The transit employee who fatally shot nine colleagues at a rail yard in San Jose, California, on Wednesday was due to attend a disciplinary hearing on the day of the attack over complaints that he made racist remarks to coworkers, NBC Bay Area reported.
The Northern California transit employee who fatally shot nine of his coworkers this week was also under investigation for racist remarks, according to local media reports.
Authorities say 57-year-old Samuel Cassidy opened fire at his workplace, a light rail yard in San Jose, on Wednesday.
Cassidy shot himself minutes later as police arriving on the scene closed in, according to the county sheriff.
The sheriff said Friday Cassidy had accumulated a dozen firearms, Molotov cocktails, and some 22,000 rounds of ammunition at his home - before setting it on fire.
She added that Cassidy was known to be a "highly disgruntled" employee for many years, which may have motivated the attack.
But any attempt to pin down a specific motive may be complicated by the blaze at Cassidy's home, which destroyed much of the available evidence.
Local NBC affiliate KNTV, citing unnamed law enforcement sources, reported that Cassidy had recently been accused of making racist remarks at work, and faced a disciplinary hearing the day of the shooting.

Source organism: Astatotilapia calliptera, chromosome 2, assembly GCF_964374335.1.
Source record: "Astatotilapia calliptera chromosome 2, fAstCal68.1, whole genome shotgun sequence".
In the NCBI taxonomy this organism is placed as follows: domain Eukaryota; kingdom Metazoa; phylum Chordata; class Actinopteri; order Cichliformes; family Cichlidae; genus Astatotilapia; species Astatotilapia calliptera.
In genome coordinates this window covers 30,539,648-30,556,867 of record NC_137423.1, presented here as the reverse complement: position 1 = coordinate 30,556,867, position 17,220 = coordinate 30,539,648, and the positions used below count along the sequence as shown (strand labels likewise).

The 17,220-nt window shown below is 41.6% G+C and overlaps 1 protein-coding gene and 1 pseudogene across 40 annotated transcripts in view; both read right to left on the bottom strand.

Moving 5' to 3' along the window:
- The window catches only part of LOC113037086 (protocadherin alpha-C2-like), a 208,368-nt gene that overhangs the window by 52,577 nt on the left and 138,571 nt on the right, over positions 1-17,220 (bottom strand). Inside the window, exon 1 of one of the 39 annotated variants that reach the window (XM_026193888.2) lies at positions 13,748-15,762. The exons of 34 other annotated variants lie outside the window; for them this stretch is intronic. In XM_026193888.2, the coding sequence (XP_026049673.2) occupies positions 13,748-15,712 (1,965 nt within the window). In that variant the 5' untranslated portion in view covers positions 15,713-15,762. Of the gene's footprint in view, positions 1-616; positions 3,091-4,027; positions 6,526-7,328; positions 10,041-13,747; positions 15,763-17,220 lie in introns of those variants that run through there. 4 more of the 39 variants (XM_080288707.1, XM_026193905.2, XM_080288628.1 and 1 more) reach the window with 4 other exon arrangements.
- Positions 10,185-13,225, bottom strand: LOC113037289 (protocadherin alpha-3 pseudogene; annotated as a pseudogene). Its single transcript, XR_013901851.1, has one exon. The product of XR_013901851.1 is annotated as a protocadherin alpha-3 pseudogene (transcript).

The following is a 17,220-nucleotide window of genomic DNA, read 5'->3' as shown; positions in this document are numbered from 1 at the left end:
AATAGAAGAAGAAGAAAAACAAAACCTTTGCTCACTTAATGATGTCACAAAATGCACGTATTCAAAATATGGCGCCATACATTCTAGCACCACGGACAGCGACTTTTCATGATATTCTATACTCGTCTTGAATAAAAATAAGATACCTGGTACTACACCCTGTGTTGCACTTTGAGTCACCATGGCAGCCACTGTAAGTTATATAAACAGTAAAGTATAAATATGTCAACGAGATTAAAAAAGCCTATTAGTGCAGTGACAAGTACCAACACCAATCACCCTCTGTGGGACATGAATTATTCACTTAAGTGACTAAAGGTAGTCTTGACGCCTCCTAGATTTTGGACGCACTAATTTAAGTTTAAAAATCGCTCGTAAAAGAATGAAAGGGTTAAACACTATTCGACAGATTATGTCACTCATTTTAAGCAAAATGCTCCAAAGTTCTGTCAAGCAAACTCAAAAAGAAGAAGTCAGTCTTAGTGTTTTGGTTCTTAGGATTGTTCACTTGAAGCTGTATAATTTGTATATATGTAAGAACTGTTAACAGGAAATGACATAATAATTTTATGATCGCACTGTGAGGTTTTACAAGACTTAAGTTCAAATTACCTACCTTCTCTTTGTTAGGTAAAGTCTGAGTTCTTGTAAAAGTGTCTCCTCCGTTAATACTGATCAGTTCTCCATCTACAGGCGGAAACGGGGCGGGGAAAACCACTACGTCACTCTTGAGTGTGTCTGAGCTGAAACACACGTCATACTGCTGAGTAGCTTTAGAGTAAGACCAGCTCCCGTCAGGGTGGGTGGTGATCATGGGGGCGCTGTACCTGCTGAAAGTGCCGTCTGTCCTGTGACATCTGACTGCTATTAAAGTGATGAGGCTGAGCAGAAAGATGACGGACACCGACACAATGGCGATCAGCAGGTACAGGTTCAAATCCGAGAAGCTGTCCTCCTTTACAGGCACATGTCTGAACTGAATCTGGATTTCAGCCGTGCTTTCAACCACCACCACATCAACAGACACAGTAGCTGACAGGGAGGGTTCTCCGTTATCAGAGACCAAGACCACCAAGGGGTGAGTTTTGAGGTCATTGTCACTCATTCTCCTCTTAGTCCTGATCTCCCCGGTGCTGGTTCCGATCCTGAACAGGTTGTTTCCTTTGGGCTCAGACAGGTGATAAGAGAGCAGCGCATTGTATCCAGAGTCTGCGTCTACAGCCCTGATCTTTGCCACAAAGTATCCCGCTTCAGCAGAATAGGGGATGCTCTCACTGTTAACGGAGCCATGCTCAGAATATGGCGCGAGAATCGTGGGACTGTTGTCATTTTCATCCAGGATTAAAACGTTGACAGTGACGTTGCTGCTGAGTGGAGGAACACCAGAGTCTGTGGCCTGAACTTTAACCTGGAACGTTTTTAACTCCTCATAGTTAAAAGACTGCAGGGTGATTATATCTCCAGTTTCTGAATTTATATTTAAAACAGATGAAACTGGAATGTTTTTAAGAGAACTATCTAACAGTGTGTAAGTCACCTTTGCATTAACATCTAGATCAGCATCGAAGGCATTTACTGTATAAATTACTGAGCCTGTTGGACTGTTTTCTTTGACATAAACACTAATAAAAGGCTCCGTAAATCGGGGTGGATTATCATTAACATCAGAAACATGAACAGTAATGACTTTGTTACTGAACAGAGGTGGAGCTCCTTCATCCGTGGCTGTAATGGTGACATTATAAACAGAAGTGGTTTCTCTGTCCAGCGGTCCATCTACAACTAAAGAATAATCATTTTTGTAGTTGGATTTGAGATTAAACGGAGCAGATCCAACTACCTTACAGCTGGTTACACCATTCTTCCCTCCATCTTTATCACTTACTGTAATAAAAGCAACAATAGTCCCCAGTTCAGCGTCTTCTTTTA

But the news outlet later rolled back on its report, after the county's Valley Transportation Authority issued a statement denying reports of any planned meeting.
The transit agency said it was reviewing Cassidy's alleged history of "fearful or uneasy" remarks.
Cassidy's ex-wife, Cecilia Nelms, also recounted to local media that he would rant about his coworkers and bosses and sometimes lash out at her.
The Wall Street Journal, citing a Department of Homeland Security memo, reported that U.S. customs and border officers detained Cassidy in 2016.
They found in his possession "books about terrorism" and a memo book filled with notes expressing hatred of his workplace.
Wednesday's killings are just the latest in a string of mass shootings across the U.S. over the past three months.